Business interruption insurance can help you bounce back after disaster
Stephanie Taylor Christensen
Loss of business caused by a natural disaster can be devastating. However, having the proper business insurance coverage can lessen the effect and get your business back on the road to recovery.
Natural disasters are more than inconvenient to businesses -- they're expensive. Fortunately, collapsed roofs and structural damages are generally part of the standard coverage in a business owner's policy. In addition, if your business is affected by a power outage, you may be able to use property insurance to recoup losses, according to the Insurance Information Institute.
However, business insurance generally pays only for damage repairs. What about the income you lose if your business is forced to shut down temporarily?
Business interruption insurance compensates a business owner for lost income, operating expenses and temporary relocation after a natural disaster. It's generally bought as a package with property insurance, according to a disaster insurance guide on the website for Santa Clara County, Calif. Because 100 percent coverage for business interruption is extremely costly, a typical 80/20 scenario provides lower premiums. In this scenario, the insurer pays 80 percent of the loss, and the business owner is responsible for the remaining 20 percent.
As a general rule, in order for business interruption coverage to be effective, there must be actual damage to or loss of your physical business property. The nature and extent of damage necessary for coverage to kick in varies by policy and insurer, according to the Pennsylvania Bar Insurance Institute.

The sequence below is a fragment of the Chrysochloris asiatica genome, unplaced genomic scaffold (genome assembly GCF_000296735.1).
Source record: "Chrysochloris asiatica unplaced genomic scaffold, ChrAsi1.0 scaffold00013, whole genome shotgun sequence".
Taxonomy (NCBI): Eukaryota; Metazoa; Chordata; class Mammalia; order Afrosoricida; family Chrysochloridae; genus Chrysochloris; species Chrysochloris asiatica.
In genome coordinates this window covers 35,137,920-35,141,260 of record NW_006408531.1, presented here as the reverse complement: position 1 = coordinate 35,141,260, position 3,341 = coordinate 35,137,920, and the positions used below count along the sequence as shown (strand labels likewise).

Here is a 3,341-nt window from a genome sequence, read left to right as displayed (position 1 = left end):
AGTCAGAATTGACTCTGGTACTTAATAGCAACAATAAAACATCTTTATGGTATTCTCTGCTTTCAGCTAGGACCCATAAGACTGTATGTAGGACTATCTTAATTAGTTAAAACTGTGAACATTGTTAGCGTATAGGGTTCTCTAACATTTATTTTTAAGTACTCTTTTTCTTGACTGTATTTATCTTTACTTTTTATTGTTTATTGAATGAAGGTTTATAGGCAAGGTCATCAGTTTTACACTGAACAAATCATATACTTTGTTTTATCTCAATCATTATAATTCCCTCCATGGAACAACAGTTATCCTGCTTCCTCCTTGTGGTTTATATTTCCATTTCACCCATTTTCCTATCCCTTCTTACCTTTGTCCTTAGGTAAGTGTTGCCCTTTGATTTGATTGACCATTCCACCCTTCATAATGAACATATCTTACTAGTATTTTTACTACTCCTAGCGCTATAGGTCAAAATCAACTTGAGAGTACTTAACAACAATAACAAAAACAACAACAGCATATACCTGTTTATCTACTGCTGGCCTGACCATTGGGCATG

To make business interruption claims, it is critical to provide supporting documentation of the loss. Keep business documents secured off-site in a place you can quickly access. Financial records are necessary to verify the value of all insurance claims you make. Business interruption insurance can provide continued paychecks to retain salaried employees while the business is shut down, according to Santa Clara County.
For small businesses with fewer than 100 employees, carrying a business owner's policy BOP) is an affordable way to obtain broad coverage, provided that your business is eligible not all are). Premiums for BOP policies are based on factors like financial stability, location, and potential risks and hazards associated with your business, according to the Insurance Information Institute. BOPs puts much of the basic coverage needed by a typical small business into a standard package that costs less than buying property, liability and other policies individually. BOPs usually include business interruption coverage.
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